Burt S.

livesoft
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Re: Purchasing ETF end of year. Is there a risk of buying Di

Post by livesoft » Sun Nov 02, 2008 2:45 pm

prinx wrote:Purchasing ETF end of year. Is there a risk of buying Div.?
I plan on Harvesting losses from Mutual funds before the record date of distributions. I will then make the transitions to ETF's. Is there a record date before EX dividnend date for ETF,S like Mutual funds?
Burt S.
Yes.

prinx
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distribution date for ETF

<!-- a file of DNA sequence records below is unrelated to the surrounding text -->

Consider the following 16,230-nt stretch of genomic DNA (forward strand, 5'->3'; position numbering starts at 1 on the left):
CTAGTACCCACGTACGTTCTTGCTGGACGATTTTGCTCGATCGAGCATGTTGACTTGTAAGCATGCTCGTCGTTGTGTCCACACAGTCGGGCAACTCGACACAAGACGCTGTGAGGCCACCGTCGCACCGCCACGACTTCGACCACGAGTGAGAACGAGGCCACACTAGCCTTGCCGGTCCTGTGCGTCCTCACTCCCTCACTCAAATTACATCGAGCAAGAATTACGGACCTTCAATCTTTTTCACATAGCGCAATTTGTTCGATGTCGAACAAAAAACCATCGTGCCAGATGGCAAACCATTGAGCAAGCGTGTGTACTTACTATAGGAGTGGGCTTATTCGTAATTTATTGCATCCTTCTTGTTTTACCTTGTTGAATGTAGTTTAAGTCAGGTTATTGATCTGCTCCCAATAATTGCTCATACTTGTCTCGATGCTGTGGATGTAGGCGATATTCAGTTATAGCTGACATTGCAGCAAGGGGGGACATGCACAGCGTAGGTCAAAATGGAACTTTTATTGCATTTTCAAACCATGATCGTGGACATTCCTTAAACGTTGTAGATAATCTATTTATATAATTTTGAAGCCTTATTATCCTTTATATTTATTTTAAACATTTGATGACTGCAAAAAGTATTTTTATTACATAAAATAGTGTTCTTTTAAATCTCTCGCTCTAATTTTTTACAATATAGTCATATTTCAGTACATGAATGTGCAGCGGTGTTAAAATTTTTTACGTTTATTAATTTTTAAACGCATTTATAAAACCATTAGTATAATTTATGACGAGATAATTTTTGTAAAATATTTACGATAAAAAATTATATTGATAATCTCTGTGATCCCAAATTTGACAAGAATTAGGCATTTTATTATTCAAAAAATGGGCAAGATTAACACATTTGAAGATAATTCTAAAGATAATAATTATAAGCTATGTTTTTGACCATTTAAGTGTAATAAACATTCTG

Post by prinx » Sun Nov 02, 2008 3:21 pm

Thank you Livesoft.
Is it necessary to call each ETF company about the date of distribution or is there a site such as Morningstar where this info is conveniently available?

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Re: distribution date for ETF

Post by PiperWarrior » Sun Nov 02, 2008 4:59 pm

prinx wrote:Is it necessary to call each ETF company about the date of distribution or is there a site such as Morningstar where this info is conveniently available?
You can visit the fund company's web site and find the distribution schedule and/or the historical distribution dates on the web site and/or the prospectus. Chances are you can quickly find them before you can get to a real person on the phone.